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AAOS Now

Published 12/1/2013
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Peter Pollack

Outcomes and Opioid Use After Cervical Spine Surgery

Surgery improves outcomes; reduces, but doesn’t stop, painkiller use

“There has been increased attention for healthcare providers to try to relieve pain,” said Marjorie Wang, MD, MPH. “As a result, opioid prescribing has escalated, even in the face of limited evidence for long-term efficacy.”

Dr. Wang and her colleagues conducted a retrospective cohort study of 211 adult patients (172 of whom were available at 12-month follow up) enrolled in a prospective, nonrandomized study of health outcomes after elective cervical spine surgery for degenerative changes at a single center. Prior to surgery, 44 percent of the patients used opioids, and 56 percent did not.

There were no significant differences between cohorts in the type of surgery performed or in the number of levels treated. However, the proportion of patients with myelopathy was lower in the cohort of patients who used opioids before surgery. That cohort also included a higher proportion of patients with obesity (defined as body mass index [BMI] greater than 29.9).

In addition, preoperative Neck Disability Index [NDI] and SF-36 physical function and bodily pain subscales were significantly worse in the cohort of patients who used opioids prior to surgery, compared to the cohort of patients who had not used opioids.

Similar improvements
“We saw similar improvements in both NDI and SF-36 physical function and bodily pain subscales across both groups,” said Dr. Wang. “In fact, there was even a trend for the preoperative opioid cohort to report larger improvement in their NDI scores. And more than 70 percent of each cohort reported satisfaction with meeting expectations for pain relief after surgery.”

At 12-month follow-up, however, 50.7 percent of patients who used opioids before surgery continued to use them; among patients who had not used opioids before surgery, 17.5 percent were using the drugs at 12-month follow-up. Overall, nearly a third of patients were still using opioids a year after surgery.

According to Dr. Wang, predictors of continued opioid use included:

  • any preoperative opioid use
  • duration of symptoms for more than 9 months before surgery
  • tobacco use
  • higher score on the Quan Charlson comorbidity index
  • lower preoperative SF-36 physical function score

“Overall, patients using opioids before surgery report worse baseline NDI and disability scores, and 1 year after surgery, about half continued to use opioids,” explained Dr. Wang. “This is a significant difference compared to patients who did not use preoperative opioids.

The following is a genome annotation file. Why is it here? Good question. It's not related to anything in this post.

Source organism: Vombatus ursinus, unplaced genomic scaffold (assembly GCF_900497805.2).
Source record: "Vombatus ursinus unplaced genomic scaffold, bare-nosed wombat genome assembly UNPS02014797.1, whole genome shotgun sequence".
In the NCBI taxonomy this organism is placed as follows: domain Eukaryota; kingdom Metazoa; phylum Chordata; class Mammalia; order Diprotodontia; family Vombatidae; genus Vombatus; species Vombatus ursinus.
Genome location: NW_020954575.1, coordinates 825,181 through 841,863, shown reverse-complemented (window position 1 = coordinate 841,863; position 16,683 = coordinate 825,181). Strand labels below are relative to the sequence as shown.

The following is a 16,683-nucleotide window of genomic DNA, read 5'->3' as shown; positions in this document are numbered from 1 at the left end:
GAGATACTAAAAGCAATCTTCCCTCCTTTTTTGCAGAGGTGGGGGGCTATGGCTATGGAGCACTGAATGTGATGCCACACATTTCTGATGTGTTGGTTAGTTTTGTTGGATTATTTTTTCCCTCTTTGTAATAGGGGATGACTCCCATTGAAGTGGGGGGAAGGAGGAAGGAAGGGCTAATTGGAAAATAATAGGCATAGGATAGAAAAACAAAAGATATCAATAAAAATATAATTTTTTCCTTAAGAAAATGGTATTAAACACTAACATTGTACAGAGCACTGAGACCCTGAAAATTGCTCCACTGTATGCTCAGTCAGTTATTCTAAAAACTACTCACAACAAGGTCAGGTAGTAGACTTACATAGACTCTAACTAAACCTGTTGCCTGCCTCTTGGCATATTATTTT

“However, both groups reported similar improvements in their physical function and bodily pain, in satisfaction, and in meeting expectations for pain relief.”

Dr. Wang suggested that, based on the study data and because both groups reported similar improvements, reasons for continued opioid use need to be further explored.

Study limitations
In noting limitations of the study, she pointed to the fact that opioid use was obtained from electronic medical records, without pharmacy verification for refills. In addition, the study did not examine opioid use duration or dosing prior to surgery, there was no structured coordination of pain management, and the decision to prescribe opioids could have come from a variety of providers.

“I believe opioid use needs to be followed over a longer time period, and the reasons for continued opioid use need further investigation,” she concluded.

Dr. Wang presented data from her study, “Predictors of 12-Month Opioid Use After Elective Cervical Spine Surgery for Degenerative Changes,” at the 2013 annual meeting of the North American Spine Society.

Dr. Wang’s coauthors include: Andrew M. Lozen, MD; Erin E. Krebs, MD, MPH; Purushottam W. Laud, PhD; Ann B. Nattinger, MD, MPH.

Disclosure information: Dr. Wang—American Association of Neurological Surgeons/Congress of Neurological Surgeons Joint Section on Disorders of the Spine and Peripheral Nerves; Drs. Lozen, Krebs, Laud, and Nattinger—no information available.

For more information on opioid use in orthopaedics, see “Prescription Painkillers and Sex” and “Medication Safety: An AAOS Priority.”

Peter Pollack is electronic content specialist for AAOS Now. He can be reached at ppollack@aaos.org

Bottom Line

  • This small study focused on opioid use by patients after elective cervical spine surgery.
  • Although all patients reported similar improvements in pain and function, and 70 percent reported satisfaction with their results, more than half of those who used opioids prior to surgery were still using them a year later.
  • In addition, nearly one in five patients who had not used opioids before surgery were using them a year after surgery.